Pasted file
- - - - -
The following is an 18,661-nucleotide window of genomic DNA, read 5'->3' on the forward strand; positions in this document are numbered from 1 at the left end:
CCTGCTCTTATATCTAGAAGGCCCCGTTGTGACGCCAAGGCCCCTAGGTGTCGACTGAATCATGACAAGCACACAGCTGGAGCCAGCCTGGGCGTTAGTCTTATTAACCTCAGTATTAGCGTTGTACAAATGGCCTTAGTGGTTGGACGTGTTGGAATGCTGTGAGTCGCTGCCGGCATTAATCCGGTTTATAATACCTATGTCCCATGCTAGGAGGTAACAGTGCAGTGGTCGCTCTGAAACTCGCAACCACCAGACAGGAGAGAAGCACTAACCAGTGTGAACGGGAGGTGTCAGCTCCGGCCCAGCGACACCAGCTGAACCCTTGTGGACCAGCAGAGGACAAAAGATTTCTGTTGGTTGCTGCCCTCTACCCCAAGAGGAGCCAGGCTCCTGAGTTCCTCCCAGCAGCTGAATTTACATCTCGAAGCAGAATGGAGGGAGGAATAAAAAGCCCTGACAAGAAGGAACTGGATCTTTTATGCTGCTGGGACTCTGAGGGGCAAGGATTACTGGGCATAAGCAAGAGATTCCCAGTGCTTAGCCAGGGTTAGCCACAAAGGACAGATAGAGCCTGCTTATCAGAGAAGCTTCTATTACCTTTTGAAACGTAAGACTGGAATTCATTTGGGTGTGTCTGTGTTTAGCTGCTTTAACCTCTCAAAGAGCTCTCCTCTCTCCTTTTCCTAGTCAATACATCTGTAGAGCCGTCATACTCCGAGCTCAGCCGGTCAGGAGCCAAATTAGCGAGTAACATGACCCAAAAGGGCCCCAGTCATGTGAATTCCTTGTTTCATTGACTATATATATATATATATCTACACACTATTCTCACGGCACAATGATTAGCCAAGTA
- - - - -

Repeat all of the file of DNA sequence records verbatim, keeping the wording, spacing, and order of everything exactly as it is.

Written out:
The following is an 18,661-nucleotide window of genomic DNA, read 5'->3' on the forward strand; positions in this document are numbered from 1 at the left end:
CCTGCTCTTATATCTAGAAGGCCCCGTTGTGACGCCAAGGCCCCTAGGTGTCGACTGAATCATGACAAGCACACAGCTGGAGCCAGCCTGGGCGTTAGTCTTATTAACCTCAGTATTAGCGTTGTACAAATGGCCTTAGTGGTTGGACGTGTTGGAATGCTGTGAGTCGCTGCCGGCATTAATCCGGTTTATAATACCTATGTCCCATGCTAGGAGGTAACAGTGCAGTGGTCGCTCTGAAACTCGCAACCACCAGACAGGAGAGAAGCACTAACCAGTGTGAACGGGAGGTGTCAGCTCCGGCCCAGCGACACCAGCTGAACCCTTGTGGACCAGCAGAGGACAAAAGATTTCTGTTGGTTGCTGCCCTCTACCCCAAGAGGAGCCAGGCTCCTGAGTTCCTCCCAGCAGCTGAATTTACATCTCGAAGCAGAATGGAGGGAGGAATAAAAAGCCCTGACAAGAAGGAACTGGATCTTTTATGCTGCTGGGACTCTGAGGGGCAAGGATTACTGGGCATAAGCAAGAGATTCCCAGTGCTTAGCCAGGGTTAGCCACAAAGGACAGATAGAGCCTGCTTATCAGAGAAGCTTCTATTACCTTTTGAAACGTAAGACTGGAATTCATTTGGGTGTGTCTGTGTTTAGCTGCTTTAACCTCTCAAAGAGCTCTCCTCTCTCCTTTTCCTAGTCAATACATCTGTAGAGCCGTCATACTCCGAGCTCAGCCGGTCAGGAGCCAAATTAGCGAGTAACATGACCCAAAAGGGCCCCAGTCATGTGAATTCCTTGTTTCATTGACTATATATATATATATATCTACACACTATTCTCACGGCACAATGATTAGCCAAGTA